[Picture: Thomas Edison's first light bulb used to demonstrate his invention at Menlo Park]
Edison did not invent the first electric light bulb, but instead invented the first commercially practical incandescent light. Several designs had already been developed by earlier inventors including the patent he purchased from Henry Woodward and Mathew Evans, Moses G. Farmer, Joseph Swan, James Bowman Lindsay, William Sawyer, Sir Humphry Davy, and Heinrich Göbel.
After many experiments with platinum and other metal filaments, Edison returned to a carbon filament. The first successful test was on October 22, 1879; and lasted 13.5 hours. Edison continued to improve this design and by November 4, 1879, filed for U.S. patent 223,898 (granted on January 27, 1880) for an electric lamp using "a carbon filament or strip coiled and connected ... to platina contact wires." Although the patent described several ways of creating the carbon filament including "cotton and linen thread, wood splints, papers coiled in various ways," it was not until several months after the patent was granted that Edison and his team discovered a carbonized bamboo filament could last over 1200 hours.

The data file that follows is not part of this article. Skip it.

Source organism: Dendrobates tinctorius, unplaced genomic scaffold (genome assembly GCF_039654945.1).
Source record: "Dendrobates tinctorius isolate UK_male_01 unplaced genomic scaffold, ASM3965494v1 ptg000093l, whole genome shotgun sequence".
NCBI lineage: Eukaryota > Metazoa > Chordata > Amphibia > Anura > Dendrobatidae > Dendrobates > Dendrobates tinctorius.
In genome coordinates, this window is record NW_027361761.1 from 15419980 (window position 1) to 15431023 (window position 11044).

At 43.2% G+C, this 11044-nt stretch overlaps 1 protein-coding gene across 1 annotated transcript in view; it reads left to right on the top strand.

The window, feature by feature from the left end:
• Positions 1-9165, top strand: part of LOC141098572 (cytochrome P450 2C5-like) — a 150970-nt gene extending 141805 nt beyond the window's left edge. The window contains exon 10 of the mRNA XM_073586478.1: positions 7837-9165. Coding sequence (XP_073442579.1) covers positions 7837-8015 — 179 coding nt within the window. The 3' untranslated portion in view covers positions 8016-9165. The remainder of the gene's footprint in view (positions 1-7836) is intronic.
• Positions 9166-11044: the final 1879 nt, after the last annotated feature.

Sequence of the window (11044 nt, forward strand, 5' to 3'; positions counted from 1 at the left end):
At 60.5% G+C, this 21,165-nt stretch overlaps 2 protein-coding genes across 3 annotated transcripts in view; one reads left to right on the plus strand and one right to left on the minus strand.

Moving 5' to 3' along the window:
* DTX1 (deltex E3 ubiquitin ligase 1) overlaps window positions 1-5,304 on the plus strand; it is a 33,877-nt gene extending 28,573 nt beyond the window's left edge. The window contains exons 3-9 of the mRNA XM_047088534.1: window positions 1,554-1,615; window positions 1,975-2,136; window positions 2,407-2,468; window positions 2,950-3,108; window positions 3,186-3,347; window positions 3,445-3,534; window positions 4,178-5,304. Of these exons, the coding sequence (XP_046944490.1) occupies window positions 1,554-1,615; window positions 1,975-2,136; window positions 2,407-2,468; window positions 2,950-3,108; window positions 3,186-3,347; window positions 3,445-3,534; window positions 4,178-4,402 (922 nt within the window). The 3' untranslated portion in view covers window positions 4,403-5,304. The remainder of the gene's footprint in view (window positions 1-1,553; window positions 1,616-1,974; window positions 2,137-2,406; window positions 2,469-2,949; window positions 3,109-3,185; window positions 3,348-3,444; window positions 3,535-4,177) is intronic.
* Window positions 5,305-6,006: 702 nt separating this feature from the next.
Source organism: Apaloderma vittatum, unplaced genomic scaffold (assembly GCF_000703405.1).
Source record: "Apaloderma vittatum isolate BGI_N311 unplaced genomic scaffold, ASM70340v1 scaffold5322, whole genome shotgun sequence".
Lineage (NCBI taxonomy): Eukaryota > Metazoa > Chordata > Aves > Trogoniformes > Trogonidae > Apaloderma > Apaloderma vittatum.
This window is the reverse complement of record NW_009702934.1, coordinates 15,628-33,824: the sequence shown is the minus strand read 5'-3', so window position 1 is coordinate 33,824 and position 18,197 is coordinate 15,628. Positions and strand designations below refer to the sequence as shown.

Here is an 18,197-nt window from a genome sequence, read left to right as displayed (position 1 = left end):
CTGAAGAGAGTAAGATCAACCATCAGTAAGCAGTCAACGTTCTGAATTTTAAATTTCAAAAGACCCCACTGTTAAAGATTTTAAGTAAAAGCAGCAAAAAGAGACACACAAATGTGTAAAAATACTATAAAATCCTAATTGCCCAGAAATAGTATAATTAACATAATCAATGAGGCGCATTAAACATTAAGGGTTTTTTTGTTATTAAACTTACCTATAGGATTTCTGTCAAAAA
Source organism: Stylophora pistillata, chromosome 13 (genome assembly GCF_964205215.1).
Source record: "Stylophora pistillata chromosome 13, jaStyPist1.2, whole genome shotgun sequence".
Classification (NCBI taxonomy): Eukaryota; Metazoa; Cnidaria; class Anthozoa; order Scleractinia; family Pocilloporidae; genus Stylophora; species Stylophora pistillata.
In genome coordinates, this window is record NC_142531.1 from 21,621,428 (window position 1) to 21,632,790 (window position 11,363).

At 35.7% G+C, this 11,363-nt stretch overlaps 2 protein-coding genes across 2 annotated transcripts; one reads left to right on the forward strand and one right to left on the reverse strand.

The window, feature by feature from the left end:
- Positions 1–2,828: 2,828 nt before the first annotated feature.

In 1878, Edison formed the Edison Electric Light Company in New York City with several financiers, including J. P. Morgan and the members of the Vanderbilt family. Edison made the first public demonstration of his incandescent light bulb on December 31, 1879, in Menlo Park. It was during this time that he said, "We will make electricity so cheap that only the rich will burn candles."